The cost of living in Zimbabwe has gone up with the Total Consumption Poverty Line rising by 4.8% in September which means that it now costs ZWL$95,462.53 (equivalent to US$17.7) for a person to meet their basic needs.
This increase is mainly due to the Zimbabwe dollar losing value compared to the US dollar, causing prices to continuously rise, NewsDay reported citing official statistics from the Zimbabwe National Statistics Agency (ZimStat).
During the period under review, the Zimbabwe dollar depreciated by around 18% and 23% on official and parallel foreign currency markets respectively. As a result, businesses and service providers are adjusting their prices to keep up with the currency’s decline. ZimStat said:
"The Food Poverty Line (FPL) in September 2023 rose by 3,9% to $73, 235,85 from $70, 460,81 in August 2023. The Total Consumption Poverty Line for Zimbabwe was $95,462,53 per person in September 2023 representing an increase of 4,8% when compared to the August 2023 figure of $91,063,30.
The major drivers of the September 2023 month-on-month inflation rate of 1,0% were food and non-alcoholic beverages (0,33%) and education (0,25%) and communication (0,15%)."
ZimSat also noted that:
– In September 2023, the inflation rate increased by 2.3% compared to August 2023, reaching 1.0%.
– This means that prices, on average, went up by 1.0% between August and September 2023.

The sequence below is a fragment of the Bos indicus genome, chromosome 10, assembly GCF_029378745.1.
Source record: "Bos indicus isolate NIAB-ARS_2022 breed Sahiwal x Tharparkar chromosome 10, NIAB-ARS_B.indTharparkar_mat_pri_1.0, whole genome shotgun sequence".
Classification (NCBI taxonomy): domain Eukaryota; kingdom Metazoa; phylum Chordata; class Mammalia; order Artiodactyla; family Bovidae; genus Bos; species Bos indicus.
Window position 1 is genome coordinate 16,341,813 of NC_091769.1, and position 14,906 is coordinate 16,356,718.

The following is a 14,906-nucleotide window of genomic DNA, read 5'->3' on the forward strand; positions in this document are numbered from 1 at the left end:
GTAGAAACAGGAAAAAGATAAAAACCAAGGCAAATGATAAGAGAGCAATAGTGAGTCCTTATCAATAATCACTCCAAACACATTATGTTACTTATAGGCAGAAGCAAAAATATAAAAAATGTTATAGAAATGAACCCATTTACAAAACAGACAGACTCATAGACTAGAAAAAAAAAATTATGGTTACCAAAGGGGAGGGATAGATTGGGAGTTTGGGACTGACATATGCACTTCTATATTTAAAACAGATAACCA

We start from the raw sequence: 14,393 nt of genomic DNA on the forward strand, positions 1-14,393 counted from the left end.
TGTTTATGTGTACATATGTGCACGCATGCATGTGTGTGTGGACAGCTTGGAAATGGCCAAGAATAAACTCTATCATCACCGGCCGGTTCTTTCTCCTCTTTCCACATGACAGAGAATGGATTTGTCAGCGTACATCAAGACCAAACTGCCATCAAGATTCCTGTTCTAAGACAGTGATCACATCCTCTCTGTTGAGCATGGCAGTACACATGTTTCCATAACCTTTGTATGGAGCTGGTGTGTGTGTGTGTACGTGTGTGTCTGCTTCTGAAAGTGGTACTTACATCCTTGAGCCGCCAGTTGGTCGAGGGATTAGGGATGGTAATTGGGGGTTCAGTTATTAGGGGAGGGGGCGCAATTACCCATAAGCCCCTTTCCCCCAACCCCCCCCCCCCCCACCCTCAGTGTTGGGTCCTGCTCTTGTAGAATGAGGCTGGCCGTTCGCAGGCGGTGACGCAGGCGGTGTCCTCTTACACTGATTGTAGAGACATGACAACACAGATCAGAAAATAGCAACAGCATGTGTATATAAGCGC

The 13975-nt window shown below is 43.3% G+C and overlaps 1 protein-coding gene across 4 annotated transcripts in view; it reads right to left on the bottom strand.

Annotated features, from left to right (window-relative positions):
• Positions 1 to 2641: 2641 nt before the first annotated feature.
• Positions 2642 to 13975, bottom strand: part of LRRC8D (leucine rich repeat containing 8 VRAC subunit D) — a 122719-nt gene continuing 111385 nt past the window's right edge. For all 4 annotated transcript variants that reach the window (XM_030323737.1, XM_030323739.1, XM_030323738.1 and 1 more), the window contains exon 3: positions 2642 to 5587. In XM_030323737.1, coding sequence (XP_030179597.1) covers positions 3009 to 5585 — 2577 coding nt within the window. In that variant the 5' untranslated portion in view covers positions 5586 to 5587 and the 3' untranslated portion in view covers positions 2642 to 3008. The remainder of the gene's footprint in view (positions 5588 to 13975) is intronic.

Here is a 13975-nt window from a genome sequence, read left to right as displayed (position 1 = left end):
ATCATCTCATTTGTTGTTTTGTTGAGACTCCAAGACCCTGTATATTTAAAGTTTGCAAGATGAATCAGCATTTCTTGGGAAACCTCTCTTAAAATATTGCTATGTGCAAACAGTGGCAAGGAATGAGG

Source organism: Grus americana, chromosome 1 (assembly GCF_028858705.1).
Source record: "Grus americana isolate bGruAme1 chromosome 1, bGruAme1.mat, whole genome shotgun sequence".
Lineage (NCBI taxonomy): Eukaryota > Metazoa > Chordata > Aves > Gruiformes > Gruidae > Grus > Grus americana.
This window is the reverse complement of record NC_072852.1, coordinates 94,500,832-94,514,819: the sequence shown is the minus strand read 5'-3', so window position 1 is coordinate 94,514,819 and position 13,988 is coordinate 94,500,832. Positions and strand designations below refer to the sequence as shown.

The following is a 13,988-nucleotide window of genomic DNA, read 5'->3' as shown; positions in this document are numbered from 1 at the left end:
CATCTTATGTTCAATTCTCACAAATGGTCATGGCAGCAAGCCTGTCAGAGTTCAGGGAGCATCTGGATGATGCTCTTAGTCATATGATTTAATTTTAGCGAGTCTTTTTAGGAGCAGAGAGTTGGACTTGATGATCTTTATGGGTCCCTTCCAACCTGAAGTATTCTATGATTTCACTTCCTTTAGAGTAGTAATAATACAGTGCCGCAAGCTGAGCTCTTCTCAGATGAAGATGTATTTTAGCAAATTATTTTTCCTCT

– When comparing prices between September 2022 and September 2023, there was an average increase of 18.4%.
– Education had the highest increase in prices within a month, with a rate of 6.0%.
– Communication also saw a significant increase in prices, with a rate of 5.8%.
ZimStat also noted a change in the method of calculating inflation, using a geometric aggregation method due to 80% of transactions being in US dollars.
Economist Yona Menon Banda attributes the rising inflation in Zimbabwe to the weakening local currency. He explains that retailers are continuously adjusting prices to maintain their earnings.
The government took several measures to tackle inflation and stabilise the macroeconomy and Zimbabwe dollar including reducing the amount of money available in the economy and making fees and taxes payable in the local currency. These measures initially helped slow down the rate of inflation for a few months. However, recently, the value of the Zimbabwe dollar has started to decrease again compared to the United States Dollar.